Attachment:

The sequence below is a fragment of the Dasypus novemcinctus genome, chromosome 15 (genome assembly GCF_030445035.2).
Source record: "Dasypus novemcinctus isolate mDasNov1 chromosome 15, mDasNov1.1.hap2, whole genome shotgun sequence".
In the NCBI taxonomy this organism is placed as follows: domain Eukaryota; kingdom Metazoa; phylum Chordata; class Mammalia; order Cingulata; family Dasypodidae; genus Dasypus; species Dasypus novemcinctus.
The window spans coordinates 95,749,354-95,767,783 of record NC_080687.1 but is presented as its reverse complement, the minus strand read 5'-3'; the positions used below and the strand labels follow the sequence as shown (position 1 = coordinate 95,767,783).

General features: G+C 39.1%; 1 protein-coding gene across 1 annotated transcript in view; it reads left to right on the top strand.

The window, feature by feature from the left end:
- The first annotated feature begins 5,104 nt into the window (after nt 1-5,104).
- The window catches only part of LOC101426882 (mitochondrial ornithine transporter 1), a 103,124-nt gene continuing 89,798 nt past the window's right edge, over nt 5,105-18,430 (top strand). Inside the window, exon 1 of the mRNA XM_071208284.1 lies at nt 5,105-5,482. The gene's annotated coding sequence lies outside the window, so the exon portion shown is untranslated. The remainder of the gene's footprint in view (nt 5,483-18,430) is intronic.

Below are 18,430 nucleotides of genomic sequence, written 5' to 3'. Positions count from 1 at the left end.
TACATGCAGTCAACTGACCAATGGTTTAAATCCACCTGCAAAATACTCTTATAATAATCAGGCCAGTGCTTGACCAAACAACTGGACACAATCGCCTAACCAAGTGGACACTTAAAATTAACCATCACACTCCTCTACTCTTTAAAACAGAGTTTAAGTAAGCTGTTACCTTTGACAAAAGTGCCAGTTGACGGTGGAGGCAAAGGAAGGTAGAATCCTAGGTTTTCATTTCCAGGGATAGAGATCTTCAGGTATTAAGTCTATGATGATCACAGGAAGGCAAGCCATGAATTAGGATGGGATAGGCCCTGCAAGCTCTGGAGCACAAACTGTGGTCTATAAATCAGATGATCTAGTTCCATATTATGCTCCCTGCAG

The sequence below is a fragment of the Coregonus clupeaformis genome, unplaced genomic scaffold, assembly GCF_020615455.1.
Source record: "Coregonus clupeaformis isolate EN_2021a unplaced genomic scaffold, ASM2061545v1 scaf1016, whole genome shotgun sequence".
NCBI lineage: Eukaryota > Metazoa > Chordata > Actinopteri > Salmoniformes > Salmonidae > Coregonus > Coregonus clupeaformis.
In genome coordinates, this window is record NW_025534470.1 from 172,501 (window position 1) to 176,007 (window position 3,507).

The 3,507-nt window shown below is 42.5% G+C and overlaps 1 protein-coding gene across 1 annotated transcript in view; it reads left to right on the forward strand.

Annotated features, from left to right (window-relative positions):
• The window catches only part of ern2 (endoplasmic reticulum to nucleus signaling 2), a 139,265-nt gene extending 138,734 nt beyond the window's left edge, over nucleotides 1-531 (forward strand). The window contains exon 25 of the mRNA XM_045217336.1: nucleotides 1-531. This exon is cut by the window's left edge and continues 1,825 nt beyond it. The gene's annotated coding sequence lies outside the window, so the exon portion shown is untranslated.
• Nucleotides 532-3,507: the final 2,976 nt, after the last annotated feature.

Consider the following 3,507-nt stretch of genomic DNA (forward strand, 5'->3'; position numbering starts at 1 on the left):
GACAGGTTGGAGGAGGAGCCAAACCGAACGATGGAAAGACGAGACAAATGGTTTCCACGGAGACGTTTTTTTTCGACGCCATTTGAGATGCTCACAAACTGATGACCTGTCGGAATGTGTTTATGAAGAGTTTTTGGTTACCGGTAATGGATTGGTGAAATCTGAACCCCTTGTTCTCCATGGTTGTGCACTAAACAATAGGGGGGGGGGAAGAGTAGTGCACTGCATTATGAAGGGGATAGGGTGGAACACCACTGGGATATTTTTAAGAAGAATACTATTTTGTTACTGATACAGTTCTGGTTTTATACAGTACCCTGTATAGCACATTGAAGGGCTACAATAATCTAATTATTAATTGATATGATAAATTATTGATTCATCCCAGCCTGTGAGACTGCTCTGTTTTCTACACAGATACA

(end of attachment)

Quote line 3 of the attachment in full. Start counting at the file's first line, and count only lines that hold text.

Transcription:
In the NCBI taxonomy this organism is placed as follows: domain Eukaryota; kingdom Metazoa; phylum Chordata; class Mammalia; order Cingulata; family Dasypodidae; genus Dasypus; species Dasypus novemcinctus.